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Last year as part of its restructuring efforts, American Airlines introduced elite status requalification “boost” options. The idea was that flyers who might fall short of qualifying (or requalifying) for status could pay either to “boost” up to the next status level if they had already earned a certain amount of elite-qualifying mileage, or to renew their status if they were nowhere near requalifying.
One of the big questions for elite frequent flyers with the ongoing American and US Airways merger has been whether these options would come back for 2015. Today that question has been answered, as American’s elite renewal page is now live.
Here are the options.
If you’re within 15,000 elite qualifying miles or 15 segments of your target status by the end of the year, you can pay to boost up to that level. Here are the numbers for those interested.
Prices range from $399-$649 depending on how many EQMs or segments you have accrued this year. If you currently have Gold, Platinum or Executive Platinum status and are not within the boost range, you can simply renew Gold status by paying $649.
Prices range from $699-$1,199 depending on how many EQMs or segments you have accrued this year. If you currently have Platinum or Executive Platinum status and are not within the boost range, you can simply renew Platinum status by paying $1,199.
Prices range from $1,199-$2,499 depending on how many miles or segments you earn this year. Like last year, there’s no option to simply pay for renewal of Executive Platinum status.
CHANGES FROM LAST YEAR
This year’s options are a bit different from last year’s, mostly for the better. The prices to boost or renew are the same, which is good news. One of the main differences is that last year you had to be within 5,000 EQM’s or 5 segments of requalifying for Gold in order to boost, and within 10,000 EQM’s or 10 segments for Platinum or Executive Platinum.
This year, however, American has expanded the boost options so that you only have to be within 15,000 EQMs or 15 segments of requalification. The prices are much higher at $649 for Gold, $1,199 for Platinum and $2,499 for Executive Platinum, but are still an option for folks who don’t want to slip down the ladder.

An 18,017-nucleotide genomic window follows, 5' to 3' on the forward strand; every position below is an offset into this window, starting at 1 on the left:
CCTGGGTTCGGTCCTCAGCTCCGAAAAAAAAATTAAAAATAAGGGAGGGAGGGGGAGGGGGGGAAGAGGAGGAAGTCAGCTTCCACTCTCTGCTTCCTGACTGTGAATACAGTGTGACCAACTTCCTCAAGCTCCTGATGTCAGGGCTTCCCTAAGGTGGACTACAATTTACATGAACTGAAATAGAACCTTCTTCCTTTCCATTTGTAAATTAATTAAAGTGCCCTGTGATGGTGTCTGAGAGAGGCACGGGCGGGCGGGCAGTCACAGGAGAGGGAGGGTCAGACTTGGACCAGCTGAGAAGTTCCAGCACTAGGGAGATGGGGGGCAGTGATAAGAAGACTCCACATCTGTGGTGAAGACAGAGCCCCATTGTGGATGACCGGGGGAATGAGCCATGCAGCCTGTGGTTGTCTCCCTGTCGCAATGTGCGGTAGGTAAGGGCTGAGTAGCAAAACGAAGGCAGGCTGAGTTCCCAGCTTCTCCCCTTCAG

The other major change is that last year American made folks wait until January to boost or renew their status; this year you can already do so, and your new status will be effective within 5 business days. That’s good news if you’re already planning to boost up to higher status, since you’ll be able to take advantage of benefits almost immediately. However, I would warn against jumping the gun and paying for status if there’s a chance you could earn still earn it before the end of the year.
SHOULD YOU DO IT?
As with all buy-miles promotions, whether you should take advantage (no pun intended) of this one depends on how much value you expect to get out of your purchase. The cost of buying the EQMs necessary ranges from 8-17 cents per mile depending on your mileage balance and which status you’re gunning for.
If you’re close to Executive Platinum status, it might be worth paying $1,199 to secure all the benefits like complimentary upgrades, those 8 systemwide upgrades (which can be highly valuable), fee waivers, and more.
If you’re not in a rush, I would wait until the end of the year to see where your mileage and segment balances end up, plot out your 2015 travel, and then crunch the numbers to see if you’ll reap enough value from elite status to justify paying these amounts.
Also beware that if you participate in this promotion, you’re not actually buying elite qualifying miles or segments. You won’t actually get 5,000 EQMs for $399, for example, and your EQM or segment balance will not reflect the purchase. That’s why the prices vary based on mileage and tier. As the name suggests, these purchases are instead a boost to requalify or to reach the next level. Take that into consideration when plotting your elite status strategy.
US AIRWAYS FLYERS
The other big question mark is for the US Airways flyers. American and US announced that they would combine frequent flyer programs and elite status ranks in the second quarter of 2015.
That means if you have some elite qualifying activity with US, it will be combined with your AAdvantage qualifying activity from this year and will be reflected in your new status for 2015, though only time will tell when that actually swings into place.
US Airways is also planning to offer an elite status boost that probably looks much the same in the coming weeks, so if you’re a US Airways flyer, you’ll have to sit tight to find out the details.
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The American Express Platinum card has some of the best perks out there: cardholders enjoy the best domestic lounge access (Delta SkyClubs, Centurion Lounges, and Priority Pass), a $200 annual airline fee credit as well as up to $200 in Uber credits, and mid-tier elite status at SPG, Marriott, and Hilton. Combined with the 60,000 point welcome offer -- worth $1,140 based on TPG's valuations -- this card is a no-brainer for frequent travelers. Here are 5 reasons you should consider this card, as well as how you can figure out if the $550 annual fee makes sense for you.